Thus concludes my triple blast of Bad China Week moments. After being branded as a lawbreaker of minor import and living through the accidental destruction, perceived repair and ensuing redestruction (wait, is that even a word?) of my engagement ring, the final straw were the engagement pictures.
Aside from the eccentric decoration and theme of my wedding, what I was looking forward to most since this whole wedding fiasco started were the engagement pictures. I just love, love, love the idea of getting all done up and professional photographers having you pose while you look like a fabulous movie star with her handsome hunk of a husband (I’m sure I will suddenly and miraculously transform from klutz to princess through the mere presence of cameras…no, really, I am!).
That describes in a nutshell the engagement pictures. They are also used in the wedding display, and for me personally my opportunity to experience the Old Shanghai style I originally wanted for the wedding but in the end let go.
The very first issue was the decision where to take the pictures. Inner Mongolia had exciting grasslands but would require both of us to fly there just for one weekend, a huge waste of time and money. Next option was Beijing, with a very professional standard of photography yet as is custom for a first tier city horrendous prices. The best deal I could find was still 5 000 RMB for a set of pictures. In addition, the North-South divide once again reared its ugly head; while the company in Beijing said they could do Old Shanghai style, it just wasn’t very convincing, which is when it hit me; Northerners have difficulty doing a convincing Southern style. It seems that if you hear a stereotype often enough, you will actually start to believe it yourself. So the decision was made, Nanjing it was, with added bonus that they are cheaper than the capital.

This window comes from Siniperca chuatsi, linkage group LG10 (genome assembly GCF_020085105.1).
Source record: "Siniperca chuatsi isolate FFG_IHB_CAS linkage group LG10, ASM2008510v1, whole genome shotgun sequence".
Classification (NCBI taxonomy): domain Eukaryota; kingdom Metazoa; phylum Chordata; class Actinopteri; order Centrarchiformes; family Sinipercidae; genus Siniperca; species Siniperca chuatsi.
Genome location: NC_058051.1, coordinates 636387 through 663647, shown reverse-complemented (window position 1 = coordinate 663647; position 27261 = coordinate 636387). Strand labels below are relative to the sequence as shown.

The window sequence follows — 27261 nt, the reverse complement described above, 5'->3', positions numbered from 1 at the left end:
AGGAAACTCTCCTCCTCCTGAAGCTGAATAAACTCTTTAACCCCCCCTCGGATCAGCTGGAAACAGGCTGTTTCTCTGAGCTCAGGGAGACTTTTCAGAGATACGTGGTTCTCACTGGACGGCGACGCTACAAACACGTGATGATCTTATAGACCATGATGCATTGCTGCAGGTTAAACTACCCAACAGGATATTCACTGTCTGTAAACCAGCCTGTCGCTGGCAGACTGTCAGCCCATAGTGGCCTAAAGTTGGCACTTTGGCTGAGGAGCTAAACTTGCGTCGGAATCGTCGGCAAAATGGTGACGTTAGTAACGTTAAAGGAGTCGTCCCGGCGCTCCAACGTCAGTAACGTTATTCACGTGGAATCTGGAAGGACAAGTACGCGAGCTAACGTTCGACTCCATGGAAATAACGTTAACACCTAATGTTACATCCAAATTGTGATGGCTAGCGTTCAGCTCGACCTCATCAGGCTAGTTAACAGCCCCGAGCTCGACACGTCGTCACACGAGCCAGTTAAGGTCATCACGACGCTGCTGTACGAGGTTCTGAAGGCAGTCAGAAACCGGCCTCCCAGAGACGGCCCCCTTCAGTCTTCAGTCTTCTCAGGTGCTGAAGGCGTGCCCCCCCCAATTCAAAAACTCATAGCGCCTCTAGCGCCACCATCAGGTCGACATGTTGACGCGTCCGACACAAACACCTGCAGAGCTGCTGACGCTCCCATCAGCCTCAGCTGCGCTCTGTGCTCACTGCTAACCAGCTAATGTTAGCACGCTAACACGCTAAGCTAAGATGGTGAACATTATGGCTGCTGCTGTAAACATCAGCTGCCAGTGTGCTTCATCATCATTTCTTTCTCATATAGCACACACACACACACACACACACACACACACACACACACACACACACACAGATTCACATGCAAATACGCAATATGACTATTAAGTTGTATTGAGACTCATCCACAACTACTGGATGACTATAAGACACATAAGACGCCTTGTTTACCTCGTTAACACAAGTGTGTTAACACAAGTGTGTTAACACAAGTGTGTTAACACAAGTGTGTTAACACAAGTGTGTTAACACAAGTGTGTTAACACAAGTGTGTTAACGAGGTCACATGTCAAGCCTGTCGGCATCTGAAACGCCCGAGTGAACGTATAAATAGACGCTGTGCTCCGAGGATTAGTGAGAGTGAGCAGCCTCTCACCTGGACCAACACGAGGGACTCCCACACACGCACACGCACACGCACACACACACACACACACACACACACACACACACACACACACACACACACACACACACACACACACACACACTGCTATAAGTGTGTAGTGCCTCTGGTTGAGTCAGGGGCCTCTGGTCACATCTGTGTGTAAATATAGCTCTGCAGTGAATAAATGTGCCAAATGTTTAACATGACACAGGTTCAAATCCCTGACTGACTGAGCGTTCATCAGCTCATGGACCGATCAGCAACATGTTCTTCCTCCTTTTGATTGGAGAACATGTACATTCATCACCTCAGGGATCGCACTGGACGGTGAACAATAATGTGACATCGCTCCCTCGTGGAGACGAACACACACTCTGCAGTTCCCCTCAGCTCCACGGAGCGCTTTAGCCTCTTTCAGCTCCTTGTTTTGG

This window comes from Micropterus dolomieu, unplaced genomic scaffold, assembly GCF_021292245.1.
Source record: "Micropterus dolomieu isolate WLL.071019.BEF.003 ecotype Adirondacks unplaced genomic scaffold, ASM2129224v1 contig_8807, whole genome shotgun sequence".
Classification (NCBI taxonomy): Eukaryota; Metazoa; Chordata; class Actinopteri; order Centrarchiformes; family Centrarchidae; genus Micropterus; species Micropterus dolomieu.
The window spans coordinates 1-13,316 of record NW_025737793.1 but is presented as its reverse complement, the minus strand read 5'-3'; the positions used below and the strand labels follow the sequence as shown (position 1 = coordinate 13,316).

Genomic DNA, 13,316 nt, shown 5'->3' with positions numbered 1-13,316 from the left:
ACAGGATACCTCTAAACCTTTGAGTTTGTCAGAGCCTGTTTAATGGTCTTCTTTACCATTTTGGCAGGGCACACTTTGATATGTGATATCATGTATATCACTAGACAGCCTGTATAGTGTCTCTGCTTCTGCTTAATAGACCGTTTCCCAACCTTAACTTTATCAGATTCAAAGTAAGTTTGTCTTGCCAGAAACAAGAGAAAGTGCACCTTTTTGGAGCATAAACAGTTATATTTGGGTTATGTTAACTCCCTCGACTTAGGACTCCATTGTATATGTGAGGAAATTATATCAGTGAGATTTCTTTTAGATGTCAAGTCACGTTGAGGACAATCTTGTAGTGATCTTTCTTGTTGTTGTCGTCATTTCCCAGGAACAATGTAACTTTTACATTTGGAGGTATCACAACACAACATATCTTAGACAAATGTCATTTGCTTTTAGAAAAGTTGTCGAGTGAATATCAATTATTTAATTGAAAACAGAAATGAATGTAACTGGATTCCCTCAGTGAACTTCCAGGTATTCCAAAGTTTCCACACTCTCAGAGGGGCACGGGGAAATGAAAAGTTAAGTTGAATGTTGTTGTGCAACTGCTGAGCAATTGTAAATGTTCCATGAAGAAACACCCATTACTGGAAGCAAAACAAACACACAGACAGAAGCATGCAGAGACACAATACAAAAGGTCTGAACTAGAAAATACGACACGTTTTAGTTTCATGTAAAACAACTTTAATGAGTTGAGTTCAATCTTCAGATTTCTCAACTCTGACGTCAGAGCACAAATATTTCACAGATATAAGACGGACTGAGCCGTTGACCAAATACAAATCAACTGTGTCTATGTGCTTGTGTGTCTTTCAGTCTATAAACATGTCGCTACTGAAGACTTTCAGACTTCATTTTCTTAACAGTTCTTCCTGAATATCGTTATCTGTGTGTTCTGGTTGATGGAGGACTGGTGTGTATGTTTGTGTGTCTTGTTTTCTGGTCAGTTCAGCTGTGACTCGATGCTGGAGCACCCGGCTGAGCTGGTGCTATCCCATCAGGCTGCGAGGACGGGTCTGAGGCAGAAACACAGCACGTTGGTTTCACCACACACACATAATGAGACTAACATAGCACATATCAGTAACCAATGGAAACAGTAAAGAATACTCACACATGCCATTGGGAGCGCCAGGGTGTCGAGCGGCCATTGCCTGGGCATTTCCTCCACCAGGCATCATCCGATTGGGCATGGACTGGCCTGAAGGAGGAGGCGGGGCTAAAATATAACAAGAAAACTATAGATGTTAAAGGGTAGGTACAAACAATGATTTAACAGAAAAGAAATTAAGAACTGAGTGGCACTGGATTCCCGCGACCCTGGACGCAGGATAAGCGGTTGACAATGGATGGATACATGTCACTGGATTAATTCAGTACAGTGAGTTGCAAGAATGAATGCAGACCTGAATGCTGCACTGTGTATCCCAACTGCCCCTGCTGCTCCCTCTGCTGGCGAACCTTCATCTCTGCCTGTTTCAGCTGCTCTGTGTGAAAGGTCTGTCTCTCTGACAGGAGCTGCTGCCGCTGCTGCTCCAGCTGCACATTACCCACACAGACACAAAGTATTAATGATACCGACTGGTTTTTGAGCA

After lots and lots of research on Dianping, my favourite app in the whole wide world, I found a company in the South of Nanjing that will hopefully be able to meet my requirements of glam but inexpensive. If you can call RMB 3 700 for a photo session inexpensive, that is. Yet, still a lot better than what the competition had to offer and the reviews seemed convincing.
Now we faced the issue of finding a date to take the photos. This is one of those moments when long-distance relationships simply suck, as it has proven an incredible task to get the shoot organised. Were we in one city it would simply be a case of taking a day off on a weekend to get it done; yet now the local climate, traveling and conflicting schedules are making it next to impossible. Oh, and the superstitions of course.
Nanjing is very particular when it comes to seasons. Up until beginning of April it is about 5C°, then you have a two to three-week window with a comfy 20C° and a humane level of humidity, and by the end of the month it has skyrocketed to summer temperatures of 40C° and humidity levels of over 90% (and no, that is not an exaggeration). Therefore it is crucial to find the perfect opportunity between freezing off the tip of your nose or keeling over from heat stroke, when the cherry blossoms are blooming and outside shoots will not potentially render you incapable of attending your actual wedding.